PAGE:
The pros and cons of those PFI hospitals

June 26, 2012 by
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A soaring atrium, technicolor artwork and cappuccino dispensaries – who would   have envisaged the day when no modern hospital felt complete without this   therapeutic trinity?

Yet after just over a decade of works on a scale not seen before, which have   led to the opening of 118 new hospital schemes (with another 18 in   progress), the first thing most patients will think of when they talk of the   modernisation of the NHS is surely the great glass lobbies that are now   ubiquitous in our hospitals. If the Victorian philanthropists were addicted   to statuary, their 21st-century equivalents are hooked on the smell of   Windolene. They’ll certainly be cleaning the windows as usual today at the Cumberland   Infirmary in Carlisle, the first hospital completed under the Private   Finance Initiative (PFI) system, where the Government borrows money from the   private sector to build public infrastructure in return for   part-privatisation. Opened in June 2000 by Tony Blair and hailed as a   flagship, the £87 million Infirmary has 442 beds and acres of glass, all  paid for privately and leased back to the NHS for 45 years. Three old   district hospitals were closed and amalgamated to make way for the new   hospital, staff were “rationalised” and patients got used to paying for   parking.

Meanwhile, all over the country, more new hospitals began to spring up.   Although Labour had been critical of PFI when John Major introduced it in   1992 for non-NHS projects, Alan Milburn, incoming Health Secretary in 1997,   embraced the concept, declaring that “when there is a limited amount of   public-sector capital available, it’s PFI or bust”.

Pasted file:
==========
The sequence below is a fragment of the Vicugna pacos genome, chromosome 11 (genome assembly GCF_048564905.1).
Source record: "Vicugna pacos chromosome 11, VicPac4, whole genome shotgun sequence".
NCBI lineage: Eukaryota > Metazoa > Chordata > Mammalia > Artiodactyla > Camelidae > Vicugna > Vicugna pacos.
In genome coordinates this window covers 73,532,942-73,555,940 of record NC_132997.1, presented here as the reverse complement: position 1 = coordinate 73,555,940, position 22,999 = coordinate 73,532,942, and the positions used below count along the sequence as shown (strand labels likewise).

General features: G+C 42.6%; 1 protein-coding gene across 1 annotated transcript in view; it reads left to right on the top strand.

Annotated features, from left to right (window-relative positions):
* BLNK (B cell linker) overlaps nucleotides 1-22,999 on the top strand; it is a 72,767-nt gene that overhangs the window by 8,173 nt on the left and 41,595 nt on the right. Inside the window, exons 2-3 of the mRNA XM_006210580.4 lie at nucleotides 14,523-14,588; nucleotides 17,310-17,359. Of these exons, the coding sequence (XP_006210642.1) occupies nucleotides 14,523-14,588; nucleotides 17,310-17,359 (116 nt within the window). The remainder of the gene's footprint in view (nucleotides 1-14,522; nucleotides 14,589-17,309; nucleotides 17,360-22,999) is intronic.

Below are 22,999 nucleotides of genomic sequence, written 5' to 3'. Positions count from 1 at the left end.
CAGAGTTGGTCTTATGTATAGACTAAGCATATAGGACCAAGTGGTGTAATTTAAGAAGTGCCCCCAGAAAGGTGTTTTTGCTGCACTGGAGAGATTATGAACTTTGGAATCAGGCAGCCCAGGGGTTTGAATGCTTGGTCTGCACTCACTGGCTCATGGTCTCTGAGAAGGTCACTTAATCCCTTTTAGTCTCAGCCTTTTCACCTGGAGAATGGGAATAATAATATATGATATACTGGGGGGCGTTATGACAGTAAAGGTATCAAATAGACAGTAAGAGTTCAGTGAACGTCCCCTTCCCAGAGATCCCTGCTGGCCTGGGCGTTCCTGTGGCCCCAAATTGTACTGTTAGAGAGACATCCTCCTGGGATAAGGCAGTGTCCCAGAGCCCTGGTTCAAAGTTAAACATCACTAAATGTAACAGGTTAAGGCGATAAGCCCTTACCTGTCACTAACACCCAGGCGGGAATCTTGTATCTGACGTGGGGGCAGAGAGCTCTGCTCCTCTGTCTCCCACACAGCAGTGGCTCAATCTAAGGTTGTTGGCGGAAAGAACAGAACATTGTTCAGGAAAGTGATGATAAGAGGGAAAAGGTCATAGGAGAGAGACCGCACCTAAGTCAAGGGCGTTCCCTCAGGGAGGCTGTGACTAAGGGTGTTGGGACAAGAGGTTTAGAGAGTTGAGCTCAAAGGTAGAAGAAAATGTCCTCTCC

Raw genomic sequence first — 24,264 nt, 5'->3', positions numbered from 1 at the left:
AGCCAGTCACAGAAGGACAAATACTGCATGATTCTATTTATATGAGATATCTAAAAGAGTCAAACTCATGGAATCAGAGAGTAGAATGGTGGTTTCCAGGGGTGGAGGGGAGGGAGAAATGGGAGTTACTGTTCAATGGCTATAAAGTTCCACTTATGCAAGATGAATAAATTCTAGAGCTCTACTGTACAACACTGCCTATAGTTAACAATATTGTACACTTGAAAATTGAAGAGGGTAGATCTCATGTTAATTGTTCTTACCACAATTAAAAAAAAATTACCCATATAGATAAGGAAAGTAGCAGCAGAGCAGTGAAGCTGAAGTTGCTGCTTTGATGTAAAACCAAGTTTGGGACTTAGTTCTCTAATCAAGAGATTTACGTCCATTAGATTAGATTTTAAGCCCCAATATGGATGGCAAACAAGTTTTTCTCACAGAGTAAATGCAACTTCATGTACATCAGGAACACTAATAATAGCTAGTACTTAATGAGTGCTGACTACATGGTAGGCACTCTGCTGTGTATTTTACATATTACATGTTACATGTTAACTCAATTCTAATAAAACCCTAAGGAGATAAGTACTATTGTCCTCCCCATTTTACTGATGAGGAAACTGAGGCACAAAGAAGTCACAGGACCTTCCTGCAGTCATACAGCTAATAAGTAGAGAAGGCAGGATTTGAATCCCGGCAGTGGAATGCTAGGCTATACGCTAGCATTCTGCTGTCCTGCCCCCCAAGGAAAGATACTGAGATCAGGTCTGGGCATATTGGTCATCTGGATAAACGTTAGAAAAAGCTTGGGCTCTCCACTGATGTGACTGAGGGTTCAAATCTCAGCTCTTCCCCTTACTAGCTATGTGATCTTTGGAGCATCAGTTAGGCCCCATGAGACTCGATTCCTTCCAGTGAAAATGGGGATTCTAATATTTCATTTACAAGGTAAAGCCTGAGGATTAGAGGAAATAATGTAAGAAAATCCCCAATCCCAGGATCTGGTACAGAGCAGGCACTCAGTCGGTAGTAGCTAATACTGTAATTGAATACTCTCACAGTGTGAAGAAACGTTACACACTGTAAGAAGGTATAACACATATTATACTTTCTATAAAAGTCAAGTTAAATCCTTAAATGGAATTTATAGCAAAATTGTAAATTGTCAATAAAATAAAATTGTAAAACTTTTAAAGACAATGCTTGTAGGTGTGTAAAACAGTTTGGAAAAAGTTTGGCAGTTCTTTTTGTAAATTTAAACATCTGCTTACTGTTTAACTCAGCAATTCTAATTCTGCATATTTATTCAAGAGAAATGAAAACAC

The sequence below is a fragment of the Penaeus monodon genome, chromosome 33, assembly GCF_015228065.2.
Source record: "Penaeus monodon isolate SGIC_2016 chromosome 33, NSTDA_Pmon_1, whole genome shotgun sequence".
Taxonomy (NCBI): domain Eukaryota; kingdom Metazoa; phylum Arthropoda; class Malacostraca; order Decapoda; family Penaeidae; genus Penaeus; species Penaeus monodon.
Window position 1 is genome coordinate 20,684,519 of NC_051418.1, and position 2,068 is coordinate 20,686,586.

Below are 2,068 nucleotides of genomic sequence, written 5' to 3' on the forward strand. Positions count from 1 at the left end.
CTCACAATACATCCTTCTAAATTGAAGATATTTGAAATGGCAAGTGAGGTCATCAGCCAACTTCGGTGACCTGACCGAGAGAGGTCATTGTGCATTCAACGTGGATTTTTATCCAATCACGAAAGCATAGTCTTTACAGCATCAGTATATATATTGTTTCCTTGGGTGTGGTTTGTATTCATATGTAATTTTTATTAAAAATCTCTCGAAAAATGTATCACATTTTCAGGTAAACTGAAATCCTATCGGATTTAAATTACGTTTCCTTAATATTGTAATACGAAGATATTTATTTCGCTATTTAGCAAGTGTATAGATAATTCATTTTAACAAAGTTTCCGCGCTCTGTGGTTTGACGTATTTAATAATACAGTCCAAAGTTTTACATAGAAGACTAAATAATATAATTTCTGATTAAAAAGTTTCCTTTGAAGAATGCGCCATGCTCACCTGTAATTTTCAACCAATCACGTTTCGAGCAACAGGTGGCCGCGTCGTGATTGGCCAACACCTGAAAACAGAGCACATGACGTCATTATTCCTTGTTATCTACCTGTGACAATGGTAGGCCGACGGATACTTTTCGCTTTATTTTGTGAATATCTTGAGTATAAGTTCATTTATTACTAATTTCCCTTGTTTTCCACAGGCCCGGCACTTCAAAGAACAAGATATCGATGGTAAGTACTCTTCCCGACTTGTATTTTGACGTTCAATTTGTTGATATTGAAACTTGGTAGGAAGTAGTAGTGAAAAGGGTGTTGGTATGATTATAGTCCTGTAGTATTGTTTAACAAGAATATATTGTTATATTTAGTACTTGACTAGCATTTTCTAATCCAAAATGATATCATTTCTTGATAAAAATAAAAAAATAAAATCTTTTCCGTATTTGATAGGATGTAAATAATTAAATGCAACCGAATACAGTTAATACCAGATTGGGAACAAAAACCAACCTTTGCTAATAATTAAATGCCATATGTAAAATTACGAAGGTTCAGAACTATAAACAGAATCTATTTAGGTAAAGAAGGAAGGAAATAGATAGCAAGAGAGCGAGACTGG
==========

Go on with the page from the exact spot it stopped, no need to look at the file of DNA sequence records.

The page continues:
Critics were quick to suggest that PFI funding for the NHS was not just bad   news financially – because the Government was forced to pay higher interest   rates to PFI consortiums than it would have paid to borrow on the open   market – but that it was causing financial shortages for cash-strapped   primary care trusts (PCTs), that clinical care was being compromised because   funding considerations were driving medical conditions, that future   generations were being thrown into hock, and that the NHS was being forced   to sell off its land to pay for the new builds. And, perhaps most   trenchantly, that the whole thing was a con: that private money had been   chosen, despite the cost to the country, simply because it could be hidden   in the Government’s books, concealing the fact that national borrowing had   increased massively, and perhaps unsustainably.

Labour certainly intends to keep using PFI as a vehicle to update our   crumbling hospitals. As recently as January last year, Alan Johnson, then   Secretary of State for Health, confirmed that “PFIs have always been the   NHS’s ‘plan A’ for building new hospitals … There was never a ‘plan B’.”

But should there be? The Department of Health is convinced that the criticism   is unwarranted. After all, no-one believes that our crumbling Victorian   hospitals – with their long, inevitably mixed wards, MRSA-loving nooks and   crannies, and soaring heating bills – were fit for purpose. Many were a   mess, and made the lives of doctors, nurses and patients miserable. Even the   British Medical Association (BMA), which has been among the harshest critics   of the scheme, agrees that new hospitals were long overdue.

By choosing the ambitious target of building 100 new hospitals by 2010, Labour   could easily have set itself up for a fall. Yet, instead, it exceeded its   aims. “This was a significant, ambitious commitment – it could never have   been done on public money alone,” says a spokesman for the department.